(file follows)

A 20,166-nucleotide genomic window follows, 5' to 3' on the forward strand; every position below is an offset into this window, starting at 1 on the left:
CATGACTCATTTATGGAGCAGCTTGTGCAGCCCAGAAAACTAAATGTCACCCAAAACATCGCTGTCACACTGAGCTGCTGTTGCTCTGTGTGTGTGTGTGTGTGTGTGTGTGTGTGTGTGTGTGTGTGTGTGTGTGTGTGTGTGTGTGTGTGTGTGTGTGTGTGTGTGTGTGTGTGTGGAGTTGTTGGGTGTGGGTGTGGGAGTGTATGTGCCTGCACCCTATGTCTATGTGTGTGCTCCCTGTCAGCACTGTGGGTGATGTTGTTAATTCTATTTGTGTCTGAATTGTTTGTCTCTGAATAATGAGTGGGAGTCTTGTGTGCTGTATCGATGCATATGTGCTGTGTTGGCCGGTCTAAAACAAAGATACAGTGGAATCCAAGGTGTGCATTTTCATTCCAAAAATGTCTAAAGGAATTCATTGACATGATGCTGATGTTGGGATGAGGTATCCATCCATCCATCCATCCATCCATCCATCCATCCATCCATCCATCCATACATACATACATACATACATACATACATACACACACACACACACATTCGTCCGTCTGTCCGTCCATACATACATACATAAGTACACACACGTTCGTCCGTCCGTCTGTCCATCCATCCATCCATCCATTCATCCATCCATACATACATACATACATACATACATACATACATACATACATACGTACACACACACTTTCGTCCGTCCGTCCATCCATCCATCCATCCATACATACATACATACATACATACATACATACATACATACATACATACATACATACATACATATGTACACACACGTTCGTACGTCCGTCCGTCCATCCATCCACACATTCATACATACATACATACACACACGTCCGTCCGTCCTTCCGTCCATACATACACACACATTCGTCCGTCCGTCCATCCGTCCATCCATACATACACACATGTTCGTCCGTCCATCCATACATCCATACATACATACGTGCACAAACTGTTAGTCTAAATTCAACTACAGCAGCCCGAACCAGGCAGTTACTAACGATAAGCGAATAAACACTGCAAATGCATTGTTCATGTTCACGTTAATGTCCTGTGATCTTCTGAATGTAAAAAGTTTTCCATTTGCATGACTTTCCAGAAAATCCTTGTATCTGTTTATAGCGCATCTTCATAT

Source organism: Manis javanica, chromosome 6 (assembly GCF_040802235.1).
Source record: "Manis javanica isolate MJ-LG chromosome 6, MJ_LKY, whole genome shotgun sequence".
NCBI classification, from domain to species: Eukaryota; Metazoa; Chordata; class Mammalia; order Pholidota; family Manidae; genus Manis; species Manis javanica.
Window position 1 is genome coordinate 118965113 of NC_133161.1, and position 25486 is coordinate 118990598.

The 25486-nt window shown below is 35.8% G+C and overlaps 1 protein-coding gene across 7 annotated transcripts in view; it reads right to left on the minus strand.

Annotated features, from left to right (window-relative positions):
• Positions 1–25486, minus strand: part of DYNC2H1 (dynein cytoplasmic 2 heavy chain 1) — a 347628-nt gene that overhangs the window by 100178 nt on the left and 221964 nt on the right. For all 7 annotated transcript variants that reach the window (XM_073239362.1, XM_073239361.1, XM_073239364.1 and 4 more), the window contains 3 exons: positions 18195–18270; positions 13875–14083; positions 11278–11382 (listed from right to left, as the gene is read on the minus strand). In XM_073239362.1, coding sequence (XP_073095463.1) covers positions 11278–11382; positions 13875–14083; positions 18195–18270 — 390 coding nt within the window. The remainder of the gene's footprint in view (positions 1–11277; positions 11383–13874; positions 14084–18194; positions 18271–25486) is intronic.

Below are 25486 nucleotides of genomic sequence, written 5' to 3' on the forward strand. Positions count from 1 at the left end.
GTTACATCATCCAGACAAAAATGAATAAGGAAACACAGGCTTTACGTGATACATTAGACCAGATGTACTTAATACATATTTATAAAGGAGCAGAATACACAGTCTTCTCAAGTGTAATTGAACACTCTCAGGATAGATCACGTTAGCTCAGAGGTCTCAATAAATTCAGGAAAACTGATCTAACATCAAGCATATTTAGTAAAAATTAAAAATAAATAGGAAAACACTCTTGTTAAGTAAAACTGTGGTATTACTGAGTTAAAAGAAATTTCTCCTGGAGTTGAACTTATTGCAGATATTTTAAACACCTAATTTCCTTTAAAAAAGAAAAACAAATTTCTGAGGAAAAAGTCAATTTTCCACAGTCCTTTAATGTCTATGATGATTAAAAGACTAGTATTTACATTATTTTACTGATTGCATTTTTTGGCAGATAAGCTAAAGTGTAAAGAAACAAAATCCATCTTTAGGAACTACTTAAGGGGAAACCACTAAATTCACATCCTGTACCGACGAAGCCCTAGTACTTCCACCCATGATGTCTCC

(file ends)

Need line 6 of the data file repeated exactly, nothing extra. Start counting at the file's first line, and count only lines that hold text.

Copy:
Window position 1 is genome coordinate 118965113 of NC_133161.1, and position 25486 is coordinate 118990598.